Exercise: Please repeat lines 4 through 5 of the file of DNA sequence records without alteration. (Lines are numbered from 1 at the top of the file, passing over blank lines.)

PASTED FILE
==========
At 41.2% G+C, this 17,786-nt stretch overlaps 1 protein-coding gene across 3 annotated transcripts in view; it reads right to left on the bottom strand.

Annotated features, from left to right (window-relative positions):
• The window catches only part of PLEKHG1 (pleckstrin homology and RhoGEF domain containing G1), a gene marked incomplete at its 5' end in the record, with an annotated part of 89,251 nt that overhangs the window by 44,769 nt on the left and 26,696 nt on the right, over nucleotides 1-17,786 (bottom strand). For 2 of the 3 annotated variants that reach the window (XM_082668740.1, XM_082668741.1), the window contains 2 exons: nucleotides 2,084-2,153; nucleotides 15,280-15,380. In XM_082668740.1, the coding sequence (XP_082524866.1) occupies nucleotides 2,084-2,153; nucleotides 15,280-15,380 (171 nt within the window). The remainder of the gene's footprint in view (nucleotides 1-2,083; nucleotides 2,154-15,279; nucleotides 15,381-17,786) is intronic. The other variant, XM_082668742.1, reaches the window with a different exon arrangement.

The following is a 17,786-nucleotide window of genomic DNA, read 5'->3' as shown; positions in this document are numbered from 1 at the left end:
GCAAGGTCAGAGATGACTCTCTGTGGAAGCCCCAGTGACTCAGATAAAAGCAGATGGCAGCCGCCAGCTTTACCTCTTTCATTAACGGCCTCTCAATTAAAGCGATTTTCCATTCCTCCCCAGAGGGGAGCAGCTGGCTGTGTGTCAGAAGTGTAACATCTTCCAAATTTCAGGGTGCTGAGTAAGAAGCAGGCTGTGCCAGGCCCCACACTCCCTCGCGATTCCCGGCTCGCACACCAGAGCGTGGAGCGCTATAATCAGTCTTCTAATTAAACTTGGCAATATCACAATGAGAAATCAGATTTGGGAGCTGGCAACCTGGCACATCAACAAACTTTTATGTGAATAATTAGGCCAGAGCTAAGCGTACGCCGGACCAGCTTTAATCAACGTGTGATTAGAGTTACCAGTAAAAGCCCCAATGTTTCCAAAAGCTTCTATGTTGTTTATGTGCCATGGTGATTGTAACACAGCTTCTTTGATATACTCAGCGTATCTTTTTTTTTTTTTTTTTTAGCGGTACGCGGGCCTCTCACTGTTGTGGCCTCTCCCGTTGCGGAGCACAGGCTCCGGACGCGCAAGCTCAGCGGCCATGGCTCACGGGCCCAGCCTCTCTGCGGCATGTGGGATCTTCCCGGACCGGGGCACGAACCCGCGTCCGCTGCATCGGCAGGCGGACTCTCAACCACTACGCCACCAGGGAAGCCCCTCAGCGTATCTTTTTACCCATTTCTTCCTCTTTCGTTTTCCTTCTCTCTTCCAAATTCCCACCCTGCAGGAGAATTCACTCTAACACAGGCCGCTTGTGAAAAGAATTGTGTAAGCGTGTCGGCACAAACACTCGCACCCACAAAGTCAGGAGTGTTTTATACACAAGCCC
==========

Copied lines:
The following is a 17,786-nucleotide window of genomic DNA, read 5'->3' as shown; positions in this document are numbered from 1 at the left end:
GCAAGGTCAGAGATGACTCTCTGTGGAAGCCCCAGTGACTCAGATAAAAGCAGATGGCAGCCGCCAGCTTTACCTCTTTCATTAACGGCCTCTCAATTAAAGCGATTTTCCATTCCTCCCCAGAGGGGAGCAGCTGGCTGTGTGTCAGAAGTGTAACATCTTCCAAATTTCAGGGTGCTGAGTAAGAAGCAGGCTGTGCCAGGCCCCACACTCCCTCGCGATTCCCGGCTCGCACACCAGAGCGTGGAGCGCTATAATCAGTCTTCTAATTAAACTTGGCAATATCACAATGAGAAATCAGATTTGGGAGCTGGCAACCTGGCACATCAACAAACTTTTATGTGAATAATTAGGCCAGAGCTAAGCGTACGCCGGACCAGCTTTAATCAACGTGTGATTAGAGTTACCAGTAAAAGCCCCAATGTTTCCAAAAGCTTCTATGTTGTTTATGTGCCATGGTGATTGTAACACAGCTTCTTTGATATACTCAGCGTATCTTTTTTTTTTTTTTTTTTAGCGGTACGCGGGCCTCTCACTGTTGTGGCCTCTCCCGTTGCGGAGCACAGGCTCCGGACGCGCAAGCTCAGCGGCCATGGCTCACGGGCCCAGCCTCTCTGCGGCATGTGGGATCTTCCCGGACCGGGGCACGAACCCGCGTCCGCTGCATCGGCAGGCGGACTCTCAACCACTACGCCACCAGGGAAGCCCCTCAGCGTATCTTTTTACCCATTTCTTCCTCTTTCGTTTTCCTTCTCTCTTCCAAATTCCCACCCTGCAGGAGAATTCACTCTAACACAGGCCGCTTGTGAAAAGAATTGTGTAAGCGTGTCGGCACAAACACTCGCACCCACAAAGTCAGGAGTGTTTTATACACAAGCCC